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HD USB Drive-free Camera For Jetson NANO Tutorials

Posted by Fiona Su on

2.1 USB camera test tutorial

Input lsusb or ls /dev/video* command to view camera service

As shown below.


Test camera:

1) Using application camorama

Input following command

sudo apt-get install camorama

After installation is complete, input following command.


The video information is displayed.

2)  Using application cheese

Input following command

sudo apt-get install cheese

After installation is complete, input following command.


The video information is displayed.

2.2 Camera python driver tutorial

Common API functions used by OpenCV:

1. cv2.VideoCapture()

cap = cv2.VideoCapture(0)

The parameter in VideoCapture () is 0, which means Raspberry Pi video0.

(Note: You can view the current camera through the command ls/dev/ )


cap = cv2.VideoCapture("…/1.avi")

VideoCapture("…/1.avi"), This parameter indicates that if the path of the video file is entered, the video is opened.


Camera parameters common configuration methods:

capture.set(CV_CAP_PROP_FRAME_WIDTH, 1920); # Width

capture.set(CV_CAP_PROP_FRAME_HEIGHT, 1080); # Height

capture.set(CV_CAP_PROP_FPS, 30); # Frame

capture.set(CV_CAP_PROP_BRIGHTNESS, 1); # Brightness 1

capture.set(CV_CAP_PROP_CONTRAST,40); # Contrast 40

capture.set(CV_CAP_PROP_SATURATION, 50); # Saturation 50

capture.set(CV_CAP_PROP_HUE, 50); # Hue 50

capture.set(CV_CAP_PROP_EXPOSURE, 50); # Visibility 50

Parameter explanation:


// Calculate the current position in milliseconds


// Calculate the current position in frame

#define CV_CAP_PROP_POS_AVI_RATIO 2 // Relative position of the video

#define CV_CAP_PROP_FRAME_WIDTH 3 // Width

#define CV_CAP_PROP_FRAME_HEIGHT 4 // Height

#define CV_CAP_PROP_FPS 5 // Frame rate

#define CV_CAP_PROP_FOURCC 6 // 4 Character encoding

#define CV_CAP_PROP_FRAME_COUNT 7 // Video frames

#define CV_CAP_PROP_FORMAT 8 // Video format

#define CV_CAP_PROP_MODE 9

// Backend specific value indicating the current capture mode.

#define CV_CAP_PROP_BRIGHTNESS 10 // Brightness

#define CV_CAP_PROP_CONTRAST 11 // Contrast

#define CV_CAP_PROP_SATURATION 12 // Saturation

#define CV_CAP_PROP_HUE 13 // Hue

#define CV_CAP_PROP_GAIN 14 // Gain

#define CV_CAP_PROP_EXPOSURE 15 // Exposure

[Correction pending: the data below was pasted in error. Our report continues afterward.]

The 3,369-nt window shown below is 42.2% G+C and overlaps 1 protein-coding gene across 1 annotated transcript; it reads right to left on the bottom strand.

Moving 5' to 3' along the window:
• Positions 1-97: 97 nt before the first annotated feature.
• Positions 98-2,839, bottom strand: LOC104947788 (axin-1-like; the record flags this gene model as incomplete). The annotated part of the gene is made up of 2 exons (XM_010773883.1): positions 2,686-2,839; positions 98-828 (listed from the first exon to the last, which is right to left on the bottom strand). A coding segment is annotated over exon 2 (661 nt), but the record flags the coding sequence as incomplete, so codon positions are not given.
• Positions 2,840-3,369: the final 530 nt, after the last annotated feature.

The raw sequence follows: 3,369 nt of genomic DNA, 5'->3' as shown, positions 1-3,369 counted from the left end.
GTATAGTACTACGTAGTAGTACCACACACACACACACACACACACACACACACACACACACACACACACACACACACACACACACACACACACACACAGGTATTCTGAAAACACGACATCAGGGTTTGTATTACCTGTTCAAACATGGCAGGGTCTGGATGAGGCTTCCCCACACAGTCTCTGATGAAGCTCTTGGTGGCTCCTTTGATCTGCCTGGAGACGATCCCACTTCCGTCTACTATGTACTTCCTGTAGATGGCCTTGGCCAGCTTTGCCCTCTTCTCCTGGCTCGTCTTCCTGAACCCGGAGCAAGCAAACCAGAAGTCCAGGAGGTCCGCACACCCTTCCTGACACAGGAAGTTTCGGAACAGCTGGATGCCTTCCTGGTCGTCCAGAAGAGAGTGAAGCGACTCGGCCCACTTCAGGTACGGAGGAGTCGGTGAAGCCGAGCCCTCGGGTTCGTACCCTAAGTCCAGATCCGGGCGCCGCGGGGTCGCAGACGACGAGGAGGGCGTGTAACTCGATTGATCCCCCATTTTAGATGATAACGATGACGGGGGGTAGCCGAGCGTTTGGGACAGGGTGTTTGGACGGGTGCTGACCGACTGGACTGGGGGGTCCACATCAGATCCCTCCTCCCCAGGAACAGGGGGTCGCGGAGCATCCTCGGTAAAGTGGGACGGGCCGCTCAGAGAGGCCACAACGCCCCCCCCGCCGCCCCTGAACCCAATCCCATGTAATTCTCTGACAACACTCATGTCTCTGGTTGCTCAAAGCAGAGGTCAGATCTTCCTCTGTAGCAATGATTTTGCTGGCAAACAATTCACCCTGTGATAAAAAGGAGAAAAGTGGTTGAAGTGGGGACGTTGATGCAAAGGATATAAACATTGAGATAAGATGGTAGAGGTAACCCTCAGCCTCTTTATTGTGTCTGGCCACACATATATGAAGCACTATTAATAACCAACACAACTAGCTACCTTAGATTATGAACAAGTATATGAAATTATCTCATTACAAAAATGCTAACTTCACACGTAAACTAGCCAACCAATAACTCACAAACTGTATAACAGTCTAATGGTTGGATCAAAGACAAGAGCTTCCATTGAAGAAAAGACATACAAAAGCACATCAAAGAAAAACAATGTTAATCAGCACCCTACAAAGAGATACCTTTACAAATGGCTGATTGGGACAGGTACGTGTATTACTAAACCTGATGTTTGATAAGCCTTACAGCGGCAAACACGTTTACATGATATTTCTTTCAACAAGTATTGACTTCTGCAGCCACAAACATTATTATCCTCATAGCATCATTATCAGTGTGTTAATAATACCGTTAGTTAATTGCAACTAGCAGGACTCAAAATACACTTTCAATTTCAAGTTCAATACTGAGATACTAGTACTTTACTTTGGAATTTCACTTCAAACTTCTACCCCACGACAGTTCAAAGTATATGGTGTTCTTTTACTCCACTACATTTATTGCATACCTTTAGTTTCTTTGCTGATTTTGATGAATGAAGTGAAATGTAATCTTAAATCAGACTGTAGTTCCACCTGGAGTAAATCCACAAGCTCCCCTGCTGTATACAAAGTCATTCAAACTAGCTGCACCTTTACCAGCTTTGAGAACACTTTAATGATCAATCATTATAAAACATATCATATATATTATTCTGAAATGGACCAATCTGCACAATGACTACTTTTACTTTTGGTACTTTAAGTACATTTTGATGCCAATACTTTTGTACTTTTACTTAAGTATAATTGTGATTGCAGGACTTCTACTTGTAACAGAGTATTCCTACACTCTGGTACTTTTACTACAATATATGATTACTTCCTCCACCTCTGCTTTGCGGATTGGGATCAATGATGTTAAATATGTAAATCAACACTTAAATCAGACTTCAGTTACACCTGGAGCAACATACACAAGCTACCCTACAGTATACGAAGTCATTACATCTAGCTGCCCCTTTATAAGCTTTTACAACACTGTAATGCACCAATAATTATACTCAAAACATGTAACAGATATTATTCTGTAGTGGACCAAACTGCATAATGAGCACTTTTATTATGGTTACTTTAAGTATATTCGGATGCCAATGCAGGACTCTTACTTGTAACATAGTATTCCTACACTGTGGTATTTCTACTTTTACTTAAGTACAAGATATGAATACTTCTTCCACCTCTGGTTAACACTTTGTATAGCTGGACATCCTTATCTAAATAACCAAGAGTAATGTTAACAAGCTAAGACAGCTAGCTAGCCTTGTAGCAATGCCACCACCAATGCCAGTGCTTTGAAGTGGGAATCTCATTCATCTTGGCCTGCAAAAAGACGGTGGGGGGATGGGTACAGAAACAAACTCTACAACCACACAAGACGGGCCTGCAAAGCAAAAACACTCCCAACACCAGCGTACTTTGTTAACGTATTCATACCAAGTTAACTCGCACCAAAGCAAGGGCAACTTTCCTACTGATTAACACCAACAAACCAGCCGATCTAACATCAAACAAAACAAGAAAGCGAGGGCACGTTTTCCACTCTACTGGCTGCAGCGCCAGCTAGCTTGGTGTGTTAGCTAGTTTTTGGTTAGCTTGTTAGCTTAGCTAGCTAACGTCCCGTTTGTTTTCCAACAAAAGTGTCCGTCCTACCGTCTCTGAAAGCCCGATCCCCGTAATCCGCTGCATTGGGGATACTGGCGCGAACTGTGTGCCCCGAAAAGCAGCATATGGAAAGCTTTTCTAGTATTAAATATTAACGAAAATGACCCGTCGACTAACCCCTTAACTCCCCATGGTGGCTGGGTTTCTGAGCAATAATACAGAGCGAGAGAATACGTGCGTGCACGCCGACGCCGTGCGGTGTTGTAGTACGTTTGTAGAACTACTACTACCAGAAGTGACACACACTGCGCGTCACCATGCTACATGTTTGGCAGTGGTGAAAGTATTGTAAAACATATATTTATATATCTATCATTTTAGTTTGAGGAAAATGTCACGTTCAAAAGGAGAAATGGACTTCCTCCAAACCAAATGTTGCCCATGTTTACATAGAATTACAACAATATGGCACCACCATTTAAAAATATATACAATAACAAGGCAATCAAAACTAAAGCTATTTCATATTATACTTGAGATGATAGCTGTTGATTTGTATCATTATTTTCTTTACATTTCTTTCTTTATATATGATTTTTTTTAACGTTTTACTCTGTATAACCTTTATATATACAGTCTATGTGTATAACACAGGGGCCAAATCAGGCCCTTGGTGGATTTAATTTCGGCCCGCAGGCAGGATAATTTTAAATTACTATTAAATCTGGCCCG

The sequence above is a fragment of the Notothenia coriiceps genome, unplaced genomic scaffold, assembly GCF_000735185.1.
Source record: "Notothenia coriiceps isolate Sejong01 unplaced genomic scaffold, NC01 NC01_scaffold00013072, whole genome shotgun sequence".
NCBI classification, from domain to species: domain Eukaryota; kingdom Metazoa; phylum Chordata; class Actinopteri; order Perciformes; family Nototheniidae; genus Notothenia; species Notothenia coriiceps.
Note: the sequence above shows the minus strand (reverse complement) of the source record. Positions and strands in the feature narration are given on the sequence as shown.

// Mark whether the image should be converted to RGB.

#define CV_CAP_PROP_WHITE_BALANCE 17 // White balance

#define CV_CAP_PROP_RECTIFICATION 18 // Stereo camera calibration mark (note: only support DC1394 v2)


Return true indicates open camera successful and false indicates open camera failure

4.ret,frame = () reads the video frame by frame. ret and frame are the two return values of the () function.

ret is a Boolean value, if the read frame is correct, it will return true, If the file has not been read to the end, it returns False.

Frame is the image of each frame, which is a three-dimensional matrix.


n represents the delay time, if the parameter is 1, it means a delay of 1ms to switch to the next frame of image.

If the parameter is too large, such as cv2.waitKey (1000), it will freeze because of the long delay.

The parameter is 0, such as, cv2.waitKey (0) only displays the current frame image, which is equivalent to video pause.

6.cap.release() and destroyAllWindows()

Call cap.release () to release the video.

Call destroyAllWindows () to close all image windows.

About Code

Since our entire tutorial runs in JupyterLab, we must understand the various components inside.

Here we need to use the image display component.

1.Import library

import ipywidgets.widgets as widgets

2.Set Image component

image_widget = widgets.Image(format='jpeg', width=600, height=500)

3.Display Image component


4.Open camera and read image

image = cv2.VideoCapture(0) # Open camera

ret, frame = # Read camera data

5.Assignment to components

#Convert the image to jpeg and assign it to the video display component

image_widget.value = bgr8_to_jpeg(frame)

import cv2

import ipywidgets.widgets as widgets

import threading

import time

#Set camera display component

image_widget = widgets.Image(format='jpeg', width=600, height=500)

display(image_widget) # display camera component

#bgr 8 to jpeg format

import enum

import cv2

def bgr8_to_jpeg(value, quality=75):

return bytes(cv2.imencode('.jpg', value)[1])

image = cv2.VideoCapture(0) # Open camera

# width=1280

# height=960

# cap.set(cv2.CAP_PROP_FRAME_WIDTH,width) # set width of image

# cap.set(cv2.CAP_PROP_FRAME_HEIGHT,height) # set height of image



image.set(5, 30) # set frame

image.set(cv2.CAP_PROP_FOURCC, cv2.VideoWriter.fourcc('M', 'J', 'P', 'G'))

image.set(cv2.CAP_PROP_BRIGHTNESS, 40) #set brightness -64 - 64 0.0

image.set(cv2.CAP_PROP_CONTRAST, 50) #set contrast -64 - 64 2.0

image.set(cv2.CAP_PROP_EXPOSURE, 156) #set exposure value 1.0 - 5000 156.0

ret, frame = # read camera data

image_widget.value = bgr8_to_jpeg(frame)

while 1:

ret, frame =

image_widget.value = bgr8_to_jpeg(frame)


image.release() #After using the object, we need to release the object, otherwise when we use the object again, the system will prompt that the object be occupied, making it unusable.

The camera screen is shown below:




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